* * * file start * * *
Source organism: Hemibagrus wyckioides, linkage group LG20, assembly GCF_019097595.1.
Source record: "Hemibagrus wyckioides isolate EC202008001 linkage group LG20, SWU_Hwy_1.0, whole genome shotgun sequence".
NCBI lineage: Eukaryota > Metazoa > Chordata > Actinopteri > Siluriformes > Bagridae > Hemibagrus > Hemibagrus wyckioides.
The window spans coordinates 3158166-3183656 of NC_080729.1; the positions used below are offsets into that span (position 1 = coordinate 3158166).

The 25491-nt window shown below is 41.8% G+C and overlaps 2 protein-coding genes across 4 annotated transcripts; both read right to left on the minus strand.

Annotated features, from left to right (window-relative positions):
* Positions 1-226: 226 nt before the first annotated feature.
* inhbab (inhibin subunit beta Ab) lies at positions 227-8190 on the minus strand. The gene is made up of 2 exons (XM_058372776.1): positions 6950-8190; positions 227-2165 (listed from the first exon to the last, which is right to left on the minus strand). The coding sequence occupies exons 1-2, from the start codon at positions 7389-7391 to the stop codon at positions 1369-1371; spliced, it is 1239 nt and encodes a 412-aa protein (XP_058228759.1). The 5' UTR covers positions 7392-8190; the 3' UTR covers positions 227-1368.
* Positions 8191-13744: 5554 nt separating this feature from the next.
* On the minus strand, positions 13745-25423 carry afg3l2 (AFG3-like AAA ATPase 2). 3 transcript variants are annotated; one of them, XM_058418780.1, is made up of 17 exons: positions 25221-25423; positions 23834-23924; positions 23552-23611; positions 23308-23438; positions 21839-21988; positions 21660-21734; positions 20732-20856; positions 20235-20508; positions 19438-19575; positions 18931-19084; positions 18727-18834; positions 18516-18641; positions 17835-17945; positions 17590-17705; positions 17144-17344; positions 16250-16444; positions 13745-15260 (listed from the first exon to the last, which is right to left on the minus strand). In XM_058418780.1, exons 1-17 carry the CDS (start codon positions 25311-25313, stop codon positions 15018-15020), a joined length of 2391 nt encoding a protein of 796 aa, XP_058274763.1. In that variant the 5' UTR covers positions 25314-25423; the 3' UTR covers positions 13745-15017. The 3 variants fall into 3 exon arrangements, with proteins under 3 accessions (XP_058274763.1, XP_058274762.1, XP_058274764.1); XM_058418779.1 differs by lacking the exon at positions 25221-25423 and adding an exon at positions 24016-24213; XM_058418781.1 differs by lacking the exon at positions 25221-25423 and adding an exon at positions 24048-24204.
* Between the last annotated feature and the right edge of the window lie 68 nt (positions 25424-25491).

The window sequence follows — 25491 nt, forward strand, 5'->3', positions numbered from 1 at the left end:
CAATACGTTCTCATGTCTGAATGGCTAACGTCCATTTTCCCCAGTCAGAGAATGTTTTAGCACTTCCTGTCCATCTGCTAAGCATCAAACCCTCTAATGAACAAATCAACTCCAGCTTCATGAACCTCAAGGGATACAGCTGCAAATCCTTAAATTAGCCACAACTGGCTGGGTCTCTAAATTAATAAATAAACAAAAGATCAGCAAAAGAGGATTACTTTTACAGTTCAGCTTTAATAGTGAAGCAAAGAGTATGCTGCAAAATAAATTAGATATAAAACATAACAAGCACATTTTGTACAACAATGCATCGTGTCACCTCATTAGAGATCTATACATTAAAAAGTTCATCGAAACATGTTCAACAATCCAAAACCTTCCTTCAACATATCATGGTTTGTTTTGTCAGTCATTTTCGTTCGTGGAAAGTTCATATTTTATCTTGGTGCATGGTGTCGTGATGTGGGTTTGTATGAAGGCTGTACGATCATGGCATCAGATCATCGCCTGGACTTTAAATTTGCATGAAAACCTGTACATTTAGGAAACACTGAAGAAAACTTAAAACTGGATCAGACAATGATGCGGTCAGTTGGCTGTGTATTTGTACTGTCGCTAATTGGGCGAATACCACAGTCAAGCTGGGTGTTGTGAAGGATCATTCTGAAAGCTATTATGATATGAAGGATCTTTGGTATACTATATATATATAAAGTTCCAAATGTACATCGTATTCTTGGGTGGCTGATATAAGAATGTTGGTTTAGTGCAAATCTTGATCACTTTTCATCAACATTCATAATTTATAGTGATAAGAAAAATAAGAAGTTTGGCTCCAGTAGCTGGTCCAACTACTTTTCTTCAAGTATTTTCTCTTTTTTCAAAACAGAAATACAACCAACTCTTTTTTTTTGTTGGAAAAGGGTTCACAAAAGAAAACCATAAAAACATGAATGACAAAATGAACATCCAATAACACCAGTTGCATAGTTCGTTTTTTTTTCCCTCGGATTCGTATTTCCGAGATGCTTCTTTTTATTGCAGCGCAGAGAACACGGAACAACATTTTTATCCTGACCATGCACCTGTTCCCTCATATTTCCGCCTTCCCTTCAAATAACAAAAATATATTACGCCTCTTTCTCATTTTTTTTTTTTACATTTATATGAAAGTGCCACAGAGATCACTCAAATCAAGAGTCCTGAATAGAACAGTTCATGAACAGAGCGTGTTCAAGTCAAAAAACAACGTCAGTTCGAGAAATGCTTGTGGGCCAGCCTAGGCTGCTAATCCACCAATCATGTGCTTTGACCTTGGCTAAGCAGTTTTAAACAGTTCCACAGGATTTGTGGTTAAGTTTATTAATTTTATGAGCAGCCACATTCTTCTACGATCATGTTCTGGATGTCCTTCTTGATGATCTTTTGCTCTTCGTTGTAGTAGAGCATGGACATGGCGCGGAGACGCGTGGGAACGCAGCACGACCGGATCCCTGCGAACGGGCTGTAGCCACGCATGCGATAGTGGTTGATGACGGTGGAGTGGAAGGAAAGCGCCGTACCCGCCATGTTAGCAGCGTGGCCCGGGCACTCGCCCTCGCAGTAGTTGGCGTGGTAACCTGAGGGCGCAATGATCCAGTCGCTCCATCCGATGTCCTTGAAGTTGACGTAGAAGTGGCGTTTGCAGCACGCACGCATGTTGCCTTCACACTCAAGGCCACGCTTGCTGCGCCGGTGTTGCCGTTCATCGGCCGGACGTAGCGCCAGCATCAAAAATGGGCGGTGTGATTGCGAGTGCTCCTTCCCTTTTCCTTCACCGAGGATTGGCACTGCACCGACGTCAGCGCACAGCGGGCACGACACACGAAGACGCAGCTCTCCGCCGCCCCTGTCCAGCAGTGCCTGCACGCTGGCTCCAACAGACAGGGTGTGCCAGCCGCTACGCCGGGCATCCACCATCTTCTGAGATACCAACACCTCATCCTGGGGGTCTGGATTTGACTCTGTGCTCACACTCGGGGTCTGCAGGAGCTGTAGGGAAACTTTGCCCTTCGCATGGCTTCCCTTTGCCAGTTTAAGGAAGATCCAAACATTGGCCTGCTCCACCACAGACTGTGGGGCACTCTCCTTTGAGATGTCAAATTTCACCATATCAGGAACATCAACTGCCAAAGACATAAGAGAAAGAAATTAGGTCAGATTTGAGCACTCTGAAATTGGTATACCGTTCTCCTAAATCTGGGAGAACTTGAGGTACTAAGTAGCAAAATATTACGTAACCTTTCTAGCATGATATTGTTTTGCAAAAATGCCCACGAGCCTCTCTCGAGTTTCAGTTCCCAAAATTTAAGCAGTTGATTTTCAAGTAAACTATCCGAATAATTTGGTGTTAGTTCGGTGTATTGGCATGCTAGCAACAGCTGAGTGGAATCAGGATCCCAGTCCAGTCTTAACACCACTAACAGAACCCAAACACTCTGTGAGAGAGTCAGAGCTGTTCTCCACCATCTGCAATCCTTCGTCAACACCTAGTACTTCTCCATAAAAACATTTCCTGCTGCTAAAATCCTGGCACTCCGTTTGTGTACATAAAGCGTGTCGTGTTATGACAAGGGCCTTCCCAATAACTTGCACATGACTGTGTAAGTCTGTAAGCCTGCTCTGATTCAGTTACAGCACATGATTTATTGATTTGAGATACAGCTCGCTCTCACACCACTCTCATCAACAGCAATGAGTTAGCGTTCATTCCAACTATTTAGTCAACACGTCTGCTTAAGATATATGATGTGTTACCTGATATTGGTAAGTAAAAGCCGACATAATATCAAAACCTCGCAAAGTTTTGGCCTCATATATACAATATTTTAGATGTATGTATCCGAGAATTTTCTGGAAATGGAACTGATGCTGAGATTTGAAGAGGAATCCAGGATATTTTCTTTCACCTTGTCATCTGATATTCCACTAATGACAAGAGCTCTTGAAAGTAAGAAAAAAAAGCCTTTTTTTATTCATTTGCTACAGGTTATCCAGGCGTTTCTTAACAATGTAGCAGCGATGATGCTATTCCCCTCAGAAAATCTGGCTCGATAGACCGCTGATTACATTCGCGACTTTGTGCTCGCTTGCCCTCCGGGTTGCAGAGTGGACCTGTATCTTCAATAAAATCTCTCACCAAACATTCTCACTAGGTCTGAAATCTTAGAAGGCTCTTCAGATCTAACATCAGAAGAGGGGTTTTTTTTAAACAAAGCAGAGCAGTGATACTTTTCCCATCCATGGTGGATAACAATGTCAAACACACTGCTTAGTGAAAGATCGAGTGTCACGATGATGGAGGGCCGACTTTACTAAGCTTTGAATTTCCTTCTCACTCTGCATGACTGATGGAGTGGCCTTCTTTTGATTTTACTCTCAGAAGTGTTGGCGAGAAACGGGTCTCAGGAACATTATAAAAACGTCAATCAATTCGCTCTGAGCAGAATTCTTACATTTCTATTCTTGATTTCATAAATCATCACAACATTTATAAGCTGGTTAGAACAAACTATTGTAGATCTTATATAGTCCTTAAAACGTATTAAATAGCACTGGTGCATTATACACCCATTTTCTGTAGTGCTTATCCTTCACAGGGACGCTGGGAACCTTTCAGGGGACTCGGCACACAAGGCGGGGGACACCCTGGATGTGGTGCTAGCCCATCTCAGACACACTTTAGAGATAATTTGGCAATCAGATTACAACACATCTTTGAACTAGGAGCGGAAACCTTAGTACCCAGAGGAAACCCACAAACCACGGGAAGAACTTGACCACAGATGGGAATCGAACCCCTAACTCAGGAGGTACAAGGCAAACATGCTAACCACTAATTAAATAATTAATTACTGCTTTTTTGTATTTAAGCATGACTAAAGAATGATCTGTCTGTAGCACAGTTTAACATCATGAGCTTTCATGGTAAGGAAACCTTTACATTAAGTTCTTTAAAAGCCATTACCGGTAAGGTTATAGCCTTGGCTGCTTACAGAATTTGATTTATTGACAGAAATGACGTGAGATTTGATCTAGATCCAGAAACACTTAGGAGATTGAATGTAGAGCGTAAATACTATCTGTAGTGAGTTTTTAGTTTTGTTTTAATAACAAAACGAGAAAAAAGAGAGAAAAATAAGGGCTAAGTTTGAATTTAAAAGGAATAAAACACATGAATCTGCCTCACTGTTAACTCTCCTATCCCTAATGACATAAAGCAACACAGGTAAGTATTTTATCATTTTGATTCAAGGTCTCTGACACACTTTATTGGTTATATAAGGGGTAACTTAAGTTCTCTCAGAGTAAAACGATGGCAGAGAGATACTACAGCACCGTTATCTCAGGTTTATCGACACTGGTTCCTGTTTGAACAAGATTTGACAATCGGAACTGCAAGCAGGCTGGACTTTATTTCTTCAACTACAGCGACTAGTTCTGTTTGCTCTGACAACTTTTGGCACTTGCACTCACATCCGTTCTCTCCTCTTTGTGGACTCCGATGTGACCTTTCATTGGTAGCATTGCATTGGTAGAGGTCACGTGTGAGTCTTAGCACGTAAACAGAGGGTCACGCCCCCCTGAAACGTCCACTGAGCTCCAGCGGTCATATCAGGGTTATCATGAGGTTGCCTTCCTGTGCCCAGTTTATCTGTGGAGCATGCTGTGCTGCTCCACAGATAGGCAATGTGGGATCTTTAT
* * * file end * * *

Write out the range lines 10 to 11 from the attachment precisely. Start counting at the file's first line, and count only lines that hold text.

* On the minus strand, positions 13745-25423 carry afg3l2 (AFG3-like AAA ATPase 2). 3 transcript variants are annotated; one of them, XM_058418780.1, is made up of 17 exons: positions 25221-25423; positions 23834-23924; positions 23552-23611; positions 23308-23438; positions 21839-21988; positions 21660-21734; positions 20732-20856; positions 20235-20508; positions 19438-19575; positions 18931-19084; positions 18727-18834; positions 18516-18641; positions 17835-17945; positions 17590-17705; positions 17144-17344; positions 16250-16444; positions 13745-15260 (listed from the first exon to the last, which is right to left on the minus strand). In XM_058418780.1, exons 1-17 carry the CDS (start codon positions 25311-25313, stop codon positions 15018-15020), a joined length of 2391 nt encoding a protein of 796 aa, XP_058274763.1. In that variant the 5' UTR covers positions 25314-25423; the 3' UTR covers positions 13745-15017. The 3 variants fall into 3 exon arrangements, with proteins under 3 accessions (XP_058274763.1, XP_058274762.1, XP_058274764.1); XM_058418779.1 differs by lacking the exon at positions 25221-25423 and adding an exon at positions 24016-24213; XM_058418781.1 differs by lacking the exon at positions 25221-25423 and adding an exon at positions 24048-24204.
* Between the last annotated feature and the right edge of the window lie 68 nt (positions 25424-25491).